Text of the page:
To understand this question, one can make use of the fact that that QM is equivalent to 1D statistical mechanics. The relation is, that the trace over the quantum mechanical time evolution operator taken at imaginary time corresponds to the (canonical) partition function of an 1D statistical mechanics system at finite temperature

\(Z(\beta) = \text{trace} \{ U(i\beta)\} = \sum\limits_{\alpha}\langle \alpha | e^{-\frac{H}{k_BT}}|\alpha\rangle = \sum\limits_{\alpha}e^{-\beta\epsilon_{\alpha}}\)

In statistical mechanics, a phase transition corresponds to a qualitative change in the behavior of the many particle system. The partition sum diverges and the correlation length becomes infinite.

For the example of an 1D Gaussian model

\(Z = \text{Tr}(q)\prod\limits_{j=1}^N\exp(w(q_j,q_{j+1}))\)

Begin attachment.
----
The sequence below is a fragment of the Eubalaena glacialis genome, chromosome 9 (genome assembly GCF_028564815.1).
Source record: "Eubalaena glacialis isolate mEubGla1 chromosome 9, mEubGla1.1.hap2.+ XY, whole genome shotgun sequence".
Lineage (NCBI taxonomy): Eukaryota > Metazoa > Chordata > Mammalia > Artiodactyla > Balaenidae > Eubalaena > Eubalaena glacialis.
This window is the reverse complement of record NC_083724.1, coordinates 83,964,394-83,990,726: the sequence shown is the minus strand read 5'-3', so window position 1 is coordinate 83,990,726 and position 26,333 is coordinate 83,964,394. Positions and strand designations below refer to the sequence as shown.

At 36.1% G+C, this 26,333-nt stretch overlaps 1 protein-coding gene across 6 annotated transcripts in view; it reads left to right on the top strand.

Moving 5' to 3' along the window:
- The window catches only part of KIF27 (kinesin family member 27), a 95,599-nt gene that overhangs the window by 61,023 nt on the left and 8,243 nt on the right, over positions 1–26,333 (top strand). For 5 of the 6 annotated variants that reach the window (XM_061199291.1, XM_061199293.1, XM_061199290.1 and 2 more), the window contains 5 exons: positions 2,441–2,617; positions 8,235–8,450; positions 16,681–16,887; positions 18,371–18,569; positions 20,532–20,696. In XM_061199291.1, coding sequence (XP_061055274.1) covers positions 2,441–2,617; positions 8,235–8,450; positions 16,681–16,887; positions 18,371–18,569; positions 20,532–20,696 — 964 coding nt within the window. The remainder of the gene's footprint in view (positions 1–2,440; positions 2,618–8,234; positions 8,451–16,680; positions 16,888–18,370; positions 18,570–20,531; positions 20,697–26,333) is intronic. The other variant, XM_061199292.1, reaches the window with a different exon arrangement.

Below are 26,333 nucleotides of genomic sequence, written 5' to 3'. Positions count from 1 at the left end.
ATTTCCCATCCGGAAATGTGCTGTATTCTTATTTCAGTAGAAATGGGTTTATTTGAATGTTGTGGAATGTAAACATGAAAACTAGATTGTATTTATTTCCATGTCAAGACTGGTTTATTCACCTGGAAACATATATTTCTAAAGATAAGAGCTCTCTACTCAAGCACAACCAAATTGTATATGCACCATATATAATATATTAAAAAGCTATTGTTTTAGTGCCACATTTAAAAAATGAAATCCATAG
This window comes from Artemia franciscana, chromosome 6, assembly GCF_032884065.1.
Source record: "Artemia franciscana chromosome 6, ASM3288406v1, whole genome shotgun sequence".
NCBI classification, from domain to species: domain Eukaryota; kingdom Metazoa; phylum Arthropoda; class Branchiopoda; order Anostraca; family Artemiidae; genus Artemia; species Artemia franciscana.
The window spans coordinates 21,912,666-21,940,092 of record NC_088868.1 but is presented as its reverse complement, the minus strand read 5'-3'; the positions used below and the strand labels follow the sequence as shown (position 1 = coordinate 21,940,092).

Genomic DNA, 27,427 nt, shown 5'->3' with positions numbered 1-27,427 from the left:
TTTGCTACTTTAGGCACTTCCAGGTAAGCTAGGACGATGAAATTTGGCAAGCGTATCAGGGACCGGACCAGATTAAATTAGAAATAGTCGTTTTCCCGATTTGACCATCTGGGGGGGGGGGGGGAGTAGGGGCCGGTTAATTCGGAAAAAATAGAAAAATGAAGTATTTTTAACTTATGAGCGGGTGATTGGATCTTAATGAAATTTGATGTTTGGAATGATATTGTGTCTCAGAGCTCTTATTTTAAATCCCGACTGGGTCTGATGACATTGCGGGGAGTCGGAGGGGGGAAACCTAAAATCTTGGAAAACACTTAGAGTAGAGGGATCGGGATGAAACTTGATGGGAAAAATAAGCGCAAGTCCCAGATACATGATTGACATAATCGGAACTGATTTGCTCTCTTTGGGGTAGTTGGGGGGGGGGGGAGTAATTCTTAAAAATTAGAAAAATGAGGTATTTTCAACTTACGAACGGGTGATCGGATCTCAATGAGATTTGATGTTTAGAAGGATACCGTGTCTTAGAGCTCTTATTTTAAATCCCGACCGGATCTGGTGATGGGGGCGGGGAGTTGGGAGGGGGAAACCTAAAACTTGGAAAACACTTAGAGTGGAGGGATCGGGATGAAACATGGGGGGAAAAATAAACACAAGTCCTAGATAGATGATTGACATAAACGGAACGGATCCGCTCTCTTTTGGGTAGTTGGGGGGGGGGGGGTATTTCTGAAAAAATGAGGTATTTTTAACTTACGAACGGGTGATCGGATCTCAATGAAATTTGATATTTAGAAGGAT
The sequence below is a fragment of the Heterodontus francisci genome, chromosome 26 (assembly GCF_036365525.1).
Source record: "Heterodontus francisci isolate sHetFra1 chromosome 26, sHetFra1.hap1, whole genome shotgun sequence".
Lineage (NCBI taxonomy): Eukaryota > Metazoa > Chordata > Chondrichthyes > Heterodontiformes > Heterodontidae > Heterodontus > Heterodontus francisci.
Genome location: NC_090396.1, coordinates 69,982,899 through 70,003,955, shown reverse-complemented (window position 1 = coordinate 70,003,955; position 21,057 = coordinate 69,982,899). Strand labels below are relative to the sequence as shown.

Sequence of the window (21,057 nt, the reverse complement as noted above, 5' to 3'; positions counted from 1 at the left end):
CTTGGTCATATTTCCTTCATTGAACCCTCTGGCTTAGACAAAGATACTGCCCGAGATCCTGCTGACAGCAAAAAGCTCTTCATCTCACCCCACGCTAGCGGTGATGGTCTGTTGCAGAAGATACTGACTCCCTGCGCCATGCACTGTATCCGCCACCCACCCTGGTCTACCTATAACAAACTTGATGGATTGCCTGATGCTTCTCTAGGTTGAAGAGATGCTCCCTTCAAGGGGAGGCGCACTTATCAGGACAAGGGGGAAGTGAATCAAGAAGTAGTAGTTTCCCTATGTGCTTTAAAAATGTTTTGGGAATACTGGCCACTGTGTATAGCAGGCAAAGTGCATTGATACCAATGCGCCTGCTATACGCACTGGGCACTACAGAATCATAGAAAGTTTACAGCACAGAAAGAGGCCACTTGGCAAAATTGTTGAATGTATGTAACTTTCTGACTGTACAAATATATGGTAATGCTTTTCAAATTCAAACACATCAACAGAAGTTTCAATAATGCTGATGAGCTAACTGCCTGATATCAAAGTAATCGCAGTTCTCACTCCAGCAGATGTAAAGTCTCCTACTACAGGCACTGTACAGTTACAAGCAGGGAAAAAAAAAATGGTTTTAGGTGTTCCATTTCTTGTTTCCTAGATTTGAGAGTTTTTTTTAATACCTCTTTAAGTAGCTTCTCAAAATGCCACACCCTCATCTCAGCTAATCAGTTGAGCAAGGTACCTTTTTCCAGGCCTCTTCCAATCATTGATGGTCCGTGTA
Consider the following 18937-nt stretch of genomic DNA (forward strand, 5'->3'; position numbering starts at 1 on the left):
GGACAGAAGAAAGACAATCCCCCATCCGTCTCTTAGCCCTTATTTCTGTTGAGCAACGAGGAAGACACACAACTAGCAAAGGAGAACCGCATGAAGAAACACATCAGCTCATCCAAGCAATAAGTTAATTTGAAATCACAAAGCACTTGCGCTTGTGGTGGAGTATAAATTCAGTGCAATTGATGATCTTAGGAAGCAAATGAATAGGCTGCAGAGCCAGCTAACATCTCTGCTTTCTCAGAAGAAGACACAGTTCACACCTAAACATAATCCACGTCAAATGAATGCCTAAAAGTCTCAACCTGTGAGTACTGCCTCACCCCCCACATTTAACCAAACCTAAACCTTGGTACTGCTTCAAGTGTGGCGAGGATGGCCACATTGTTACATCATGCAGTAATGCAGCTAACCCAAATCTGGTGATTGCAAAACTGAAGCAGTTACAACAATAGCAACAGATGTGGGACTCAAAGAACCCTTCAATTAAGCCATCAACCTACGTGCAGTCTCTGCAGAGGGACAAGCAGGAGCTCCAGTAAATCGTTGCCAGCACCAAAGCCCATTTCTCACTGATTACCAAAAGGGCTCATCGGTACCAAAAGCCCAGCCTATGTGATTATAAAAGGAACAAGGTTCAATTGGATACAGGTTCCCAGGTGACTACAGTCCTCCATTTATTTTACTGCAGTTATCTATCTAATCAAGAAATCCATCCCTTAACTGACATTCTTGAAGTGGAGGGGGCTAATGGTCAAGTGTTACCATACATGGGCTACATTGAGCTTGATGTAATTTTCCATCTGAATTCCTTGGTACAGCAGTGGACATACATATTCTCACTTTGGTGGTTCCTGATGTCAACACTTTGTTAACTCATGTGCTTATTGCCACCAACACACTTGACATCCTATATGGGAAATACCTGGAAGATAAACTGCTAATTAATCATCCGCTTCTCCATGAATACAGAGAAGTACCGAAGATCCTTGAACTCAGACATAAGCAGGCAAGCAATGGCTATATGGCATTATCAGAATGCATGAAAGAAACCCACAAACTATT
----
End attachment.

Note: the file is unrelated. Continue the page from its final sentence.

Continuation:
with

\(w(q,q') = -\frac{1}{4} (q^2 + q'^2) + Kqq'\)

it can be shown by applying the transfer matrix method that the correlation length is given by

\(\xi = \frac{a}{\epsilon_1 -\epsilon_0}\)

where $a$ corresponds to the lattice spacing and $\epsilon_0$ and $\epsilon_1$ are the energy of the ground and first excited state of the corresponding quantum system respectively.

From this one can see, that the correlation length becomes infinite as the ground state gets degenerated.

\((\epsilon_1 - \epsilon_0) \rightarrow 0\)

Physically, this means in this example that a symmetry of the quantum system gets restored.